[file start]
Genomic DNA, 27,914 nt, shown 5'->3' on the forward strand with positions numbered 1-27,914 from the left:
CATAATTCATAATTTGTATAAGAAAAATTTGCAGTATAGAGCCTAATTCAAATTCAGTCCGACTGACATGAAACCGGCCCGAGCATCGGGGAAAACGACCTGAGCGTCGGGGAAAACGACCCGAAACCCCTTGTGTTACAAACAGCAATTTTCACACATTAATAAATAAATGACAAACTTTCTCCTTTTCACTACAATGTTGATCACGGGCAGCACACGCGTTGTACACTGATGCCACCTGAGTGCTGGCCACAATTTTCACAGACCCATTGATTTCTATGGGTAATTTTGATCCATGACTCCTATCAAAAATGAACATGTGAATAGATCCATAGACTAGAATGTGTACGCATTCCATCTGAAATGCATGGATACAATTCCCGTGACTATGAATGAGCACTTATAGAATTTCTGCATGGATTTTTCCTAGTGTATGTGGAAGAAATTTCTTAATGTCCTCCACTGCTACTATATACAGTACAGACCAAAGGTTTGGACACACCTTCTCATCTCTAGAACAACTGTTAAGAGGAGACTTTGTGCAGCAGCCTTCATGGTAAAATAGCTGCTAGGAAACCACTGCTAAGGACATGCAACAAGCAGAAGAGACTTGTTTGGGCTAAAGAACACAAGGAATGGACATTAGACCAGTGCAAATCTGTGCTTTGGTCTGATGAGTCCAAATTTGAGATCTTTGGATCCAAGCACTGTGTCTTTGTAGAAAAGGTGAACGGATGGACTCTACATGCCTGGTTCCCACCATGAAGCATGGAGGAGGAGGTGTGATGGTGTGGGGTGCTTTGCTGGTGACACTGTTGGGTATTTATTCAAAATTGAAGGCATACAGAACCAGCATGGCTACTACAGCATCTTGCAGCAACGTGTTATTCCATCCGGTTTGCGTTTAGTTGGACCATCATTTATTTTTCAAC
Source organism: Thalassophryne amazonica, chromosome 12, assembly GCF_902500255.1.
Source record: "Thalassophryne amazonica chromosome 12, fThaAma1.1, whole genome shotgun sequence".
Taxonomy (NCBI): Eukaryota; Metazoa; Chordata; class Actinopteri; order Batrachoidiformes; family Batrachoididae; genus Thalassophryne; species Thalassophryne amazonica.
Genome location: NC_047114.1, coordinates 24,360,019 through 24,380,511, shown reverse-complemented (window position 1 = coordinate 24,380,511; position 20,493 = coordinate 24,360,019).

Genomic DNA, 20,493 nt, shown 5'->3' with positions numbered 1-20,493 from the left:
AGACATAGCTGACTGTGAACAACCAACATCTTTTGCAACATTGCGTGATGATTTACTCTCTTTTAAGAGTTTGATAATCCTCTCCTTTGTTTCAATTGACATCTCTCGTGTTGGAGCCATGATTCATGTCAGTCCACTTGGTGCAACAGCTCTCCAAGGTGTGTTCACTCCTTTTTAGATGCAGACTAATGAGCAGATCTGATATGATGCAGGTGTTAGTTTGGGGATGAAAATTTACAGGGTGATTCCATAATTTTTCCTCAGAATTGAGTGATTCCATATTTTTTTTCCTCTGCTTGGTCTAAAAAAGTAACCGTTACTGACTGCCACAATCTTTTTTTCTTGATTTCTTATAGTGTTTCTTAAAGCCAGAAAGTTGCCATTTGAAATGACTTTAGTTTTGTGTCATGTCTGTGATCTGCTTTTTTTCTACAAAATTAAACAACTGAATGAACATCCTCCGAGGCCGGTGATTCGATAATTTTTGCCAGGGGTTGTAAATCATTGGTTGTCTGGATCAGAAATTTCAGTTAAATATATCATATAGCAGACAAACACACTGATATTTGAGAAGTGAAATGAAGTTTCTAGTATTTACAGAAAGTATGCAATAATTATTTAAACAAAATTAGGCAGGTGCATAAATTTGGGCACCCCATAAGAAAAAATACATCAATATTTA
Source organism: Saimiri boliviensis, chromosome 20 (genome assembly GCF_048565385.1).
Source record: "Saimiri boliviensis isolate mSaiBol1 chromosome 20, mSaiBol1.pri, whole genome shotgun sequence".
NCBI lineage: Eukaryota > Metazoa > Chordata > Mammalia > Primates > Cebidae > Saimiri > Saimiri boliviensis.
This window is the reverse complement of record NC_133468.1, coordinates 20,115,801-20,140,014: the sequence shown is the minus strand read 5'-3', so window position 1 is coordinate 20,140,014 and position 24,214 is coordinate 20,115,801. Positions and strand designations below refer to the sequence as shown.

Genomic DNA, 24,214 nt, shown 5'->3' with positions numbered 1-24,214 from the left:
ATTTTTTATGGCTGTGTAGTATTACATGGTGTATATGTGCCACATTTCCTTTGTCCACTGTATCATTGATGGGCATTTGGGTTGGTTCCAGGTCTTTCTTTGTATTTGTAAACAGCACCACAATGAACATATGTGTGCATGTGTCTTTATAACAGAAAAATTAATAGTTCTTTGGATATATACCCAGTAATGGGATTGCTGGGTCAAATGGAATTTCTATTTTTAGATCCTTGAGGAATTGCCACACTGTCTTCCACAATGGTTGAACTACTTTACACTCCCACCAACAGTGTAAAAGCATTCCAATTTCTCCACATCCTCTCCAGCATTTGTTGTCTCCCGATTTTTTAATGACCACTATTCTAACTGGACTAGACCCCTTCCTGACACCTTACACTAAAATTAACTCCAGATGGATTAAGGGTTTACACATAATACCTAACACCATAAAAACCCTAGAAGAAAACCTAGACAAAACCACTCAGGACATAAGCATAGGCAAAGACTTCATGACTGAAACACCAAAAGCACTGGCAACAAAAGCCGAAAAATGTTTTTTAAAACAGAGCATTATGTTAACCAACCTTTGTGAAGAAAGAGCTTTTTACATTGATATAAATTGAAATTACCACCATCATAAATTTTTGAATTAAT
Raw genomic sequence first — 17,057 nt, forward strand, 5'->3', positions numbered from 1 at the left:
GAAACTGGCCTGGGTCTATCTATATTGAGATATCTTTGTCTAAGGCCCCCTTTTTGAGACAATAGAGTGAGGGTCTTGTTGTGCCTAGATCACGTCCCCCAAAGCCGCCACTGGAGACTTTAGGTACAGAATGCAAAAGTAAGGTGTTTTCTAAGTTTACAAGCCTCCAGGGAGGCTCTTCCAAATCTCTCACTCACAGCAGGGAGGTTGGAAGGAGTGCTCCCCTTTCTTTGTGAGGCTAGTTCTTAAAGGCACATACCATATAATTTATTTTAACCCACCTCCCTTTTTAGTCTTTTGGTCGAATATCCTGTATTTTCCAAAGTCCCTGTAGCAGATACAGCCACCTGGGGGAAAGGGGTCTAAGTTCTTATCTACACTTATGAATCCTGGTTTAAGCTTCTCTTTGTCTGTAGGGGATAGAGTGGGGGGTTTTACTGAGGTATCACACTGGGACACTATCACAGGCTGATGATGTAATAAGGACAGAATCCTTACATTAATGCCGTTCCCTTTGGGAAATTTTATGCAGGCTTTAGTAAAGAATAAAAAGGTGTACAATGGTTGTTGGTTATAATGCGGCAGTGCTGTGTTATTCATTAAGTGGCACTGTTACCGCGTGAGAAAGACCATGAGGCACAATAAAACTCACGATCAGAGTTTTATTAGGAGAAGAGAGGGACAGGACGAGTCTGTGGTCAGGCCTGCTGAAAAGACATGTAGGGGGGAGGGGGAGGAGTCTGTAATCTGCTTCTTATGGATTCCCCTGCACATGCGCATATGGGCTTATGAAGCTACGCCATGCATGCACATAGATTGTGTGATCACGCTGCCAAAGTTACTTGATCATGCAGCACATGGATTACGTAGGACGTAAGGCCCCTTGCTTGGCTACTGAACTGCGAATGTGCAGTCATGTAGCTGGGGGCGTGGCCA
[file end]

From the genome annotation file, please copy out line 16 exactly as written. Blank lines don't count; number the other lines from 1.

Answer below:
GAAACTGGCCTGGGTCTATCTATATTGAGATATCTTTGTCTAAGGCCCCCTTTTTGAGACAATAGAGTGAGGGTCTTGTTGTGCCTAGATCACGTCCCCCAAAGCCGCCACTGGAGACTTTAGGTACAGAATGCAAAAGTAAGGTGTTTTCTAAGTTTACAAGCCTCCAGGGAGGCTCTTCCAAATCTCTCACTCACAGCAGGGAGGTTGGAAGGAGTGCTCCCCTTTCTTTGTGAGGCTAGTTCTTAAAGGCACATACCATATAATTTATTTTAACCCACCTCCCTTTTTAGTCTTTTGGTCGAATATCCTGTATTTTCCAAAGTCCCTGTAGCAGATACAGCCACCTGGGGGAAAGGGGTCTAAGTTCTTATCTACACTTATGAATCCTGGTTTAAGCTTCTCTTTGTCTGTAGGGGATAGAGTGGGGGGTTTTACTGAGGTATCACACTGGGACACTATCACAGGCTGATGATGTAATAAGGACAGAATCCTTACATTAATGCCGTTCCCTTTGGGAAATTTTATGCAGGCTTTAGTAAAGAATAAAAAGGTGTACAATGGTTGTTGGTTATAATGCGGCAGTGCTGTGTTATTCATTAAGTGGCACTGTTACCGCGTGAGAAAGACCATGAGGCACAATAAAACTCACGATCAGAGTTTTATTAGGAGAAGAGAGGGACAGGACGAGTCTGTGGTCAGGCCTGCTGAAAAGACATGTAGGGGGGAGGGGGAGGAGTCTGTAATCTGCTTCTTATGGATTCCCCTGCACATGCGCATATGGGCTTATGAAGCTACGCCATGCATGCACATAGATTGTGTGATCACGCTGCCAAAGTTACTTGATCATGCAGCACATGGATTACGTAGGACGTAAGGCCCCTTGCTTGGCTACTGAACTGCGAATGTGCAGTCATGTAGCTGGGGGCGTGGCCA